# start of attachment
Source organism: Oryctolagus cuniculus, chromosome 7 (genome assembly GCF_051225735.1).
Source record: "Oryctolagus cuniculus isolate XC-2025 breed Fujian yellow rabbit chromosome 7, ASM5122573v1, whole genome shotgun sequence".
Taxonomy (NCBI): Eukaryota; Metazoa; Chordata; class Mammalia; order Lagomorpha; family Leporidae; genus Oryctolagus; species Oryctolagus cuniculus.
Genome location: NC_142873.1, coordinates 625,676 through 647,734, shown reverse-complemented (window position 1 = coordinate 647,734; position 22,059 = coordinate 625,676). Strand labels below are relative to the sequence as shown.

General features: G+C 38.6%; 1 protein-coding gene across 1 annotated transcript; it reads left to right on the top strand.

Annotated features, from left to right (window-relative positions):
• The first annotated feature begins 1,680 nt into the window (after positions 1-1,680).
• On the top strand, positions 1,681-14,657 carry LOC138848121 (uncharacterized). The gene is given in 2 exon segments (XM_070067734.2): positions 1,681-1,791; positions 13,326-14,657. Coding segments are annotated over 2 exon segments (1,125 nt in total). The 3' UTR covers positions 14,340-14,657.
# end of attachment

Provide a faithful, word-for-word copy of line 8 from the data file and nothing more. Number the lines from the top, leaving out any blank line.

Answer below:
• On the top strand, positions 1,681-14,657 carry LOC138848121 (uncharacterized). The gene is given in 2 exon segments (XM_070067734.2): positions 1,681-1,791; positions 13,326-14,657. Coding segments are annotated over 2 exon segments (1,125 nt in total). The 3' UTR covers positions 14,340-14,657.